Even though there is an attempt to state the
common fears of humankind, it is acceptable that
numerous unknown fears have their root in the
many life experiences that are specifically related
to each individual’s mindset. Fears are in all sorts
of behavior, verbal statements, physical response,
and psychological concerns.
Some nurse employee characteristics showing
possible fear while on the job are – (not in order of
1. Easily alarmed
3. Statements of being scared
4. Reports feelings of dread
5. Shows or reports excitement
6. Shows over excitement
7. Presents or messages increased tension
8. Appears or reports jitteriness
9. Reports or feels panic
10. Reports or feels terror
11. Expectation of crime
12. Late or frequent absences
13. Sleeping or sleepiness
14. Concerned about success
16. Decreases in self-assurance or self-adequacy
17. Anxiety about making mistakes
18. Narrowed focus
19. Avoidance behaviors
21. Increased alertness
22. Narrowed focus
23. Adverse physical symptoms—Nausea, Vomiting,
Diarrhea, Dyspnea, Fatigue, Dry mouth, Muscle
tightness, Pallor, Pupil dilation, tremor
24. Language barrier with misinterpretation
25. Asking many unfounded questions
26. Rapid respirations
27. Increased activity
30. Frequent absences
31. Frequent unfounded complaints of pain
32. Need for frequently repeated directions
33. Facial Tics
34. Attempt to control others (see example below)
35. Inappropriate nepotism (see example below)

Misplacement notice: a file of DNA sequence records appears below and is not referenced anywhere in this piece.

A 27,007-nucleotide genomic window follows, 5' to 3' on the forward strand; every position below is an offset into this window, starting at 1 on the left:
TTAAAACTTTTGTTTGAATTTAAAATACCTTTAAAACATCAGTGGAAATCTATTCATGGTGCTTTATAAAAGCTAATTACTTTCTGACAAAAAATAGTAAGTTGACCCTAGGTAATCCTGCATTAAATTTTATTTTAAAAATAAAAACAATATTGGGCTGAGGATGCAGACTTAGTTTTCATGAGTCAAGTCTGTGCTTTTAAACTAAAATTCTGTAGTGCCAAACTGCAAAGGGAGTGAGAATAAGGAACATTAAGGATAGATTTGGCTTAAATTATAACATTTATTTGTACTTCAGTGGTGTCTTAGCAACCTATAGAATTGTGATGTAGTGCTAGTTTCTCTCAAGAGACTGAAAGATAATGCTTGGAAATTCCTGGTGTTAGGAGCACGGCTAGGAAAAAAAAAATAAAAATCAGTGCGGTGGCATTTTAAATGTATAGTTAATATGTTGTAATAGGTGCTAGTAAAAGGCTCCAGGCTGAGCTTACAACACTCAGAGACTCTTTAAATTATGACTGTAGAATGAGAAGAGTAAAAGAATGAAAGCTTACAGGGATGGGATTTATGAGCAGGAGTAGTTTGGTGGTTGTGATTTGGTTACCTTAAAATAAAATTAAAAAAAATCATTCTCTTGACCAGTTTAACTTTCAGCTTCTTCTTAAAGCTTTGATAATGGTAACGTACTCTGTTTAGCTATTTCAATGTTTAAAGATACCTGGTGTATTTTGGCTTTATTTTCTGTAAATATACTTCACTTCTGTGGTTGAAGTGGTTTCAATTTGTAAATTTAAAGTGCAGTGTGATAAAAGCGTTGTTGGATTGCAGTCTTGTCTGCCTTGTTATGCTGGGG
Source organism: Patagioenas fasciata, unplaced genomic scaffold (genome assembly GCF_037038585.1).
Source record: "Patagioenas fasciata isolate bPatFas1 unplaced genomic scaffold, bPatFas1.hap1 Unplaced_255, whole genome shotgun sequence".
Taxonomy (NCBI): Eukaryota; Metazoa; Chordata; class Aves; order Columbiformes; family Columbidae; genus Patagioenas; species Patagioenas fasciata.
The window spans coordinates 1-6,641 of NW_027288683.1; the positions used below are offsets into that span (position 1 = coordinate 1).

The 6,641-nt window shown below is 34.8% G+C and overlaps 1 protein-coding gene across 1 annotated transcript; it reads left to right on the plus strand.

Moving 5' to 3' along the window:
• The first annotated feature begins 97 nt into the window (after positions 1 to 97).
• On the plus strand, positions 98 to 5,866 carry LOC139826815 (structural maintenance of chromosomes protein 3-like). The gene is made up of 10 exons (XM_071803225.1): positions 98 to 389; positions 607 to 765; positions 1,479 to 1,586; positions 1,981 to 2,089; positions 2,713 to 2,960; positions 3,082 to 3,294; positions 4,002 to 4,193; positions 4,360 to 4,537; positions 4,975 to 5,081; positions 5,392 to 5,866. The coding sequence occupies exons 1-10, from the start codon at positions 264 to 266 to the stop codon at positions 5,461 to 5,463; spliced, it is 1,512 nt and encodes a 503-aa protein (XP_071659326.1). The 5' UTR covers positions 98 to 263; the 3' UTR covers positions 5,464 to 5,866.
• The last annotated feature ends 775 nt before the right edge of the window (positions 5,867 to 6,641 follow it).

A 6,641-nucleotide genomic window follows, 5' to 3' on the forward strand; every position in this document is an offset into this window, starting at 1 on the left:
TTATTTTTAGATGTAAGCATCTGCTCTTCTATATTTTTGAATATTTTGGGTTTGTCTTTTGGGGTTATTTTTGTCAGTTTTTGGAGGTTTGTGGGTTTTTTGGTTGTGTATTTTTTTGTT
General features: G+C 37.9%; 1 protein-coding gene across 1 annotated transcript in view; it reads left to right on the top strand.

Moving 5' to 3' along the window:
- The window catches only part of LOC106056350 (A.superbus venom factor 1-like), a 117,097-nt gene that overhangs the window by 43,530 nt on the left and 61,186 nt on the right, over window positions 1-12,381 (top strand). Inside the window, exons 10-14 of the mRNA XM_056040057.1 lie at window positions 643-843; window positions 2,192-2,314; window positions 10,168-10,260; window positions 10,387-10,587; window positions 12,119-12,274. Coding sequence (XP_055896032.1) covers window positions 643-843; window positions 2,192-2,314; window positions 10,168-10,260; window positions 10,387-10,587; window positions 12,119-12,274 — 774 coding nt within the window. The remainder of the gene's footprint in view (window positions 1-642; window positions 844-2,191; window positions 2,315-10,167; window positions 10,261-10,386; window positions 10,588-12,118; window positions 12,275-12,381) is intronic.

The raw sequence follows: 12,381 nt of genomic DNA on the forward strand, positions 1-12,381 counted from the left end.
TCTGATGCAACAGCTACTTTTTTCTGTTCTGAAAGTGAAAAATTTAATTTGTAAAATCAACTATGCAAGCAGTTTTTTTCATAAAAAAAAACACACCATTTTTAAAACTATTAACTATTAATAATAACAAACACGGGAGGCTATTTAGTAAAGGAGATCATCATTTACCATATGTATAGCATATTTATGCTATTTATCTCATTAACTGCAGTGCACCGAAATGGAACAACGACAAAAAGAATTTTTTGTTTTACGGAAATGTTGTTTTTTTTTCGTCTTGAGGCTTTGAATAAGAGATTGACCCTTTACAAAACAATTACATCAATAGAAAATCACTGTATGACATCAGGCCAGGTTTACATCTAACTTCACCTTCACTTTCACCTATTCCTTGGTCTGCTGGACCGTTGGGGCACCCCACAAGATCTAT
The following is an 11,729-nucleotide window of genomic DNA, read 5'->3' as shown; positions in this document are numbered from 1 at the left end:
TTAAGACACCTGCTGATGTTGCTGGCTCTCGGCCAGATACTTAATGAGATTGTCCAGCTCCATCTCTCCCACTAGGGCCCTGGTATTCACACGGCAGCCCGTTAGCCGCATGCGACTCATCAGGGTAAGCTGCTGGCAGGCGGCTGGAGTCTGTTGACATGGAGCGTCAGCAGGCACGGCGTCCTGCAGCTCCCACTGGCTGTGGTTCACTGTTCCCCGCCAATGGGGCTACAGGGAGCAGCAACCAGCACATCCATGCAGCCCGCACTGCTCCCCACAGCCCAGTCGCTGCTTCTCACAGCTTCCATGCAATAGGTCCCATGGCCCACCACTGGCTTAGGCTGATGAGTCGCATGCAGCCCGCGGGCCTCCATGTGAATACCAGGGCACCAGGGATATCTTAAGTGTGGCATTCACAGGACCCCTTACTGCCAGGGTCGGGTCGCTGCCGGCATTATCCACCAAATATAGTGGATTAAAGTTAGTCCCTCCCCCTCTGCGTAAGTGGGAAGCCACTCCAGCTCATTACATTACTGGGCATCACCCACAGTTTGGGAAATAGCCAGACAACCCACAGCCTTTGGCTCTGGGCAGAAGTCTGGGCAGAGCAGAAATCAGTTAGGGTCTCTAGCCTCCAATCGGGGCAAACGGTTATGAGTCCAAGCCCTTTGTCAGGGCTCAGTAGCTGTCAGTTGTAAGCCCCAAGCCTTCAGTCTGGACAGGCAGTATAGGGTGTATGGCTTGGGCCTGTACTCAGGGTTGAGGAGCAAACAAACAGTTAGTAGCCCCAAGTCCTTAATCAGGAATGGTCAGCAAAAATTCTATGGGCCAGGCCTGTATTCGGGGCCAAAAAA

36. Ineffective encouragement of Due Process
37. No checks and balances (counter determinations
of behavior that supports and promotes
38. Curtailment/ withholding of the “Right to Know”
39. Relinquishing role responsibilities
LEADERSHIP BEHAVIOR TO HELP
Verbally stating a recognized fear is acceptable.
Even as a nurse leader, it is essential to be honest
with yourself. Life and responsibilities can be
Man’s search for happiness and perfection does
not include making a fool out of him/herself. The
fear about something is always there, however.
The focus on the critical things that matter (rather
than overtly focusing on the feeling of fear) is to
present genuine professional prowess. As a leader,
preparation by knowing the required information
and imparting information in a caring, controlled
manner will decrease everyone’s fear. Emitting an
essence of calmness and legitimate knowledge in
how you want others to exhibit in return regarding
their responsibilities will encourage employees
to mirror the positive image that, hopefully, they
observe in you as their leader.
FOR GOODNESS SAKE (literally)—be the nurse
leader that makes the decisive difference. Go the
extra mile on behalf of others, support others for
the right cause, and be the person who dares to
be the dissenter to promote something better when